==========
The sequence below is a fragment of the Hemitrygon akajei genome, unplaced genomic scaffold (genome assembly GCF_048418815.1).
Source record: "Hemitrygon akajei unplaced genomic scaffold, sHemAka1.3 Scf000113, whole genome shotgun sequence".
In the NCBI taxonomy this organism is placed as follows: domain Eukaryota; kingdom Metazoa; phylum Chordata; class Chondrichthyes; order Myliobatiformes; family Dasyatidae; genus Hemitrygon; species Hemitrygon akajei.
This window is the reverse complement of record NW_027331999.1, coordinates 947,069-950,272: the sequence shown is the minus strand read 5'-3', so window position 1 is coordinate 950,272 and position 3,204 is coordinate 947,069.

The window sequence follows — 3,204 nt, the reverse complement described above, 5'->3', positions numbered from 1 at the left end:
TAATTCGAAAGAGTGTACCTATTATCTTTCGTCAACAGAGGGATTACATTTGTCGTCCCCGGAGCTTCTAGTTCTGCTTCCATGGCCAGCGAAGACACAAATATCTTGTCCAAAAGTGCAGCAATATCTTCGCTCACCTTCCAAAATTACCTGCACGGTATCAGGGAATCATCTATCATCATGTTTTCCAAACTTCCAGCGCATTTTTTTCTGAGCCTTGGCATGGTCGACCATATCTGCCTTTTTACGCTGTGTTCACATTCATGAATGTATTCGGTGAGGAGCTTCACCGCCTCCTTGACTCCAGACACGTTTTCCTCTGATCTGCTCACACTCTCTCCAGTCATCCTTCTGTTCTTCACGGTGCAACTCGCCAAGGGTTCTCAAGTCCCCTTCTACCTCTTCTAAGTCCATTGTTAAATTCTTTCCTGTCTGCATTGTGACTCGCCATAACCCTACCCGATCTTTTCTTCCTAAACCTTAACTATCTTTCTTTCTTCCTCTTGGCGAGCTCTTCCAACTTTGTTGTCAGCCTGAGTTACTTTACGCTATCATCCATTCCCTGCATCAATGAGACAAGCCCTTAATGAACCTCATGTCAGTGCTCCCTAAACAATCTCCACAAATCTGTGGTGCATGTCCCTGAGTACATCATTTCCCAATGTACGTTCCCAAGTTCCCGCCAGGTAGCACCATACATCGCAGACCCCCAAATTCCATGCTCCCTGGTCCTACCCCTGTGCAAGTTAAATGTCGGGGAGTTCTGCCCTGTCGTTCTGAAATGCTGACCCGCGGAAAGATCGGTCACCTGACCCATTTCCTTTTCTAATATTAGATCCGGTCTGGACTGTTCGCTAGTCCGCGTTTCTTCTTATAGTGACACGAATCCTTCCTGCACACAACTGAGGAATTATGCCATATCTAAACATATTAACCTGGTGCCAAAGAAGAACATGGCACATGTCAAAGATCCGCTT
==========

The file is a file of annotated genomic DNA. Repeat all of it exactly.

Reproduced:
The sequence below is a fragment of the Hemitrygon akajei genome, unplaced genomic scaffold (genome assembly GCF_048418815.1).
Source record: "Hemitrygon akajei unplaced genomic scaffold, sHemAka1.3 Scf000113, whole genome shotgun sequence".
In the NCBI taxonomy this organism is placed as follows: domain Eukaryota; kingdom Metazoa; phylum Chordata; class Chondrichthyes; order Myliobatiformes; family Dasyatidae; genus Hemitrygon; species Hemitrygon akajei.
This window is the reverse complement of record NW_027331999.1, coordinates 947,069-950,272: the sequence shown is the minus strand read 5'-3', so window position 1 is coordinate 950,272 and position 3,204 is coordinate 947,069.

The window sequence follows — 3,204 nt, the reverse complement described above, 5'->3', positions numbered from 1 at the left end:
TAATTCGAAAGAGTGTACCTATTATCTTTCGTCAACAGAGGGATTACATTTGTCGTCCCCGGAGCTTCTAGTTCTGCTTCCATGGCCAGCGAAGACACAAATATCTTGTCCAAAAGTGCAGCAATATCTTCGCTCACCTTCCAAAATTACCTGCACGGTATCAGGGAATCATCTATCATCATGTTTTCCAAACTTCCAGCGCATTTTTTTCTGAGCCTTGGCATGGTCGACCATATCTGCCTTTTTACGCTGTGTTCACATTCATGAATGTATTCGGTGAGGAGCTTCACCGCCTCCTTGACTCCAGACACGTTTTCCTCTGATCTGCTCACACTCTCTCCAGTCATCCTTCTGTTCTTCACGGTGCAACTCGCCAAGGGTTCTCAAGTCCCCTTCTACCTCTTCTAAGTCCATTGTTAAATTCTTTCCTGTCTGCATTGTGACTCGCCATAACCCTACCCGATCTTTTCTTCCTAAACCTTAACTATCTTTCTTTCTTCCTCTTGGCGAGCTCTTCCAACTTTGTTGTCAGCCTGAGTTACTTTACGCTATCATCCATTCCCTGCATCAATGAGACAAGCCCTTAATGAACCTCATGTCAGTGCTCCCTAAACAATCTCCACAAATCTGTGGTGCATGTCCCTGAGTACATCATTTCCCAATGTACGTTCCCAAGTTCCCGCCAGGTAGCACCATACATCGCAGACCCCCAAATTCCATGCTCCCTGGTCCTACCCCTGTGCAAGTTAAATGTCGGGGAGTTCTGCCCTGTCGTTCTGAAATGCTGACCCGCGGAAAGATCGGTCACCTGACCCATTTCCTTTTCTAATATTAGATCCGGTCTGGACTGTTCGCTAGTCCGCGTTTCTTCTTATAGTGACACGAATCCTTCCTGCACACAACTGAGGAATTATGCCATATCTAAACATATTAACCTGGTGCCAAAGAAGAACATGGCACATGTCAAAGATCCGCTT